This is a post I wrote 4 years ago on the occasion of John Stott’s 86th Birthday. Quite a lot has changed since – not least the fact that he has moved into a retirement/care home in Sussex, and is not really able to move around now. But with this milestone, it seemed entirely appropriate to repost, not least because everything I said in this tribute remains true.
Today John Stott is 86 years old. Today also marks the day when Uncle John will formally retire from public ministry. It is for the rest of us a sad day – but for him perfectly right, reasonable and proper. He certainly deserves the rest from the public eye!
Last Sunday (22nd April), he read the Bible reading at our 11.30 service at All Souls, Langham Place (a church he has been associated with since his birth, quite literally). It was a very moving moment – he is of course frail (not surprising at 86 and after a fall and hip replacement last August) and needed help to get into the pulpit which he dominated for so many years. But his voice – unique and unmistakable – was as strong, crisp and clear as ever. There was clearly no way he could sustain it for long so it is no wonder he’s cutting back. But there is no doubting the commitment, conviction and passion that still remain despite the frailties – which is why he is determined to speak at the Keswick Convention this year as the one exception to his public retirement.
I’ve been trying to think of the things that i most appreciate about him and his ministry (even though I’ve only recently got to know him a little bit having only met a few times before joining the All Souls staff). This posting is not hagiography, guru-worship nor a form of evangelical papism. He is the first to deplore from such thinking and is quite open about being fallible and flawed – and inevitably there are issues about which people disagree with him. But there are some things that are simply undeniable and that need articulating because he is such a wonderful role-model for us younger Christians:
- A profound love for God and love for people whatever their backgrounds and nationalities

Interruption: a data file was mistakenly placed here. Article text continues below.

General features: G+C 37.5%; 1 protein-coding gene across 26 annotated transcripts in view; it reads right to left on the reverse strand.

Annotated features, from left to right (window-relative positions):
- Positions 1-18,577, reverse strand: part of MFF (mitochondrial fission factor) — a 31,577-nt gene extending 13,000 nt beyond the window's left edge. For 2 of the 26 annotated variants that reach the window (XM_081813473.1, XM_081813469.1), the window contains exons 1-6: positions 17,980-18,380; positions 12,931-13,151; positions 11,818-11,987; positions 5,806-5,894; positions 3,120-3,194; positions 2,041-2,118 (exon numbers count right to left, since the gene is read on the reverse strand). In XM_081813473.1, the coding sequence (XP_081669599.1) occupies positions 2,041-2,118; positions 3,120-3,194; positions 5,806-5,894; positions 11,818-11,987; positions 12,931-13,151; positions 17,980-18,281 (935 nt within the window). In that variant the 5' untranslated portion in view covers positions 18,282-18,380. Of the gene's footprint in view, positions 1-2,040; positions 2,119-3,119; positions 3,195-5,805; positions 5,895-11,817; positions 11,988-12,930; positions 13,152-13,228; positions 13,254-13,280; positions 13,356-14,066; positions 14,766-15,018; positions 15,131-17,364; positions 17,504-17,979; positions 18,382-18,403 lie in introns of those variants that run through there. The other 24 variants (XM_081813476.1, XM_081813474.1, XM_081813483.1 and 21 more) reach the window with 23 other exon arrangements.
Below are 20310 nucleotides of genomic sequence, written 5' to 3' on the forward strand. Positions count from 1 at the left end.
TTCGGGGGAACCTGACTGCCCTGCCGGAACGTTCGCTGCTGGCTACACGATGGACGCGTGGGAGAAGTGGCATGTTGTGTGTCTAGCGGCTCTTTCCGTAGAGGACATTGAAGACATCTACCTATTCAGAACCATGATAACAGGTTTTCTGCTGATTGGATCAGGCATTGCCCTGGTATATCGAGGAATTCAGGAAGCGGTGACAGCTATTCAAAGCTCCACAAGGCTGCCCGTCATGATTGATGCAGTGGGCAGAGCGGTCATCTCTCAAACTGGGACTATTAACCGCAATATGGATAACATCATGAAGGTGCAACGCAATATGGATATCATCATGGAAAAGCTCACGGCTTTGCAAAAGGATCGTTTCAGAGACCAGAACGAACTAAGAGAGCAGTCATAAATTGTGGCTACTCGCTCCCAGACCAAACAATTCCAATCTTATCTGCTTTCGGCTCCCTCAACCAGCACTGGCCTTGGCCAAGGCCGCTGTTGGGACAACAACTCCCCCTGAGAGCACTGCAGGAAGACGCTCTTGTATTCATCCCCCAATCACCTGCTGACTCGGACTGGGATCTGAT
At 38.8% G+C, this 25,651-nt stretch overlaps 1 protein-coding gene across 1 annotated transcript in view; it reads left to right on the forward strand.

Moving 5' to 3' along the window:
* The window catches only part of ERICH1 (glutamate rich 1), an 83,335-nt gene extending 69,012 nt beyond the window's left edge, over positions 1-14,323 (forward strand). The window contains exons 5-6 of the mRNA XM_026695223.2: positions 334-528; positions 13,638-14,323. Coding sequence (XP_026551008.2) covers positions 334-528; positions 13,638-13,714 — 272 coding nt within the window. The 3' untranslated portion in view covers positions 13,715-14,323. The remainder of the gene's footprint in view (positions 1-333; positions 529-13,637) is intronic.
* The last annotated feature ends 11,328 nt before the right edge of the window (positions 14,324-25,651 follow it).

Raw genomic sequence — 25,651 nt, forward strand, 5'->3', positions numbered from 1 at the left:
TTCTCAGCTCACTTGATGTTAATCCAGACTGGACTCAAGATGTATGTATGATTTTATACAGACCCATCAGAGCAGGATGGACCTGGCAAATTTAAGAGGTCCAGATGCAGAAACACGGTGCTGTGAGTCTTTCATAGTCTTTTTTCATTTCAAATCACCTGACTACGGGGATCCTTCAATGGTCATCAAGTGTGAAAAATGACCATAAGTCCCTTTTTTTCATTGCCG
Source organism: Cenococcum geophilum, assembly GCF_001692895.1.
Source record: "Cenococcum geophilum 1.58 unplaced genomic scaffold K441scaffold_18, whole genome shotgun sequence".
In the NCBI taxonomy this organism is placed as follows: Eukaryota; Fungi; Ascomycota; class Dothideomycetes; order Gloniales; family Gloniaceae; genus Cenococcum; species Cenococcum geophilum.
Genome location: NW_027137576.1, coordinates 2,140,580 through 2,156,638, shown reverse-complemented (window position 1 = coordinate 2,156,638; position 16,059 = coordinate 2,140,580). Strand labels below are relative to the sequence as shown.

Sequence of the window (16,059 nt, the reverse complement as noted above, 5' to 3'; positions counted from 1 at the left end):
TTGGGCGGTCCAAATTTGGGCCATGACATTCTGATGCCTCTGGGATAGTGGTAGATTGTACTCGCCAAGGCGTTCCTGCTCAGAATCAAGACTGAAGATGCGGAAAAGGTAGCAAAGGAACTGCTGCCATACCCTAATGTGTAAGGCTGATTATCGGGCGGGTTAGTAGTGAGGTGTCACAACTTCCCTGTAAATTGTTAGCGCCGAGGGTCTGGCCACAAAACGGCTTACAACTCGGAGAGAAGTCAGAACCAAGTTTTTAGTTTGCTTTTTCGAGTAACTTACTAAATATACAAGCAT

- Clear biblical convictions combined with a wide generosity of spirit (especially to those with whom he disagrees)
- Academic and scholarly rigour combined with pastoral sensitivity
- An enviable crystal clarity of thought coupled with the ability to communicate engagingly and relevantly (and often with remarkable precision and brevity)
- A teachability and hunger to learn (which is still present) coupled by a fascination and love for a huge breadth of interests (not just birds!)
- A seriousness about the things that matter but a twinkle in the eye when humour is required to deflate the puffed up or the intense. In fact only last week he described me as an ‘ignorant fool’ for having the temerity to describe all gulls as ‘seagulls’ in a sermon and for not being able to discern which are the ones that we can hear from our central London home every morning.
During our time in Uganda, it was clear John Stott was still hugely influential even there. In fact, he is regarded as one of the most influential Christian leaders in Africa in the 20th Century – despite never actually having lived anywhere outside W1, London (unless you count boarding schools and university)! As a result of his international travel and personal friendships, his speaking and writing, he truly has a global family – which is why he is universally known as Uncle John – a way of showing respect in many countries while also showing huge affection and friendship.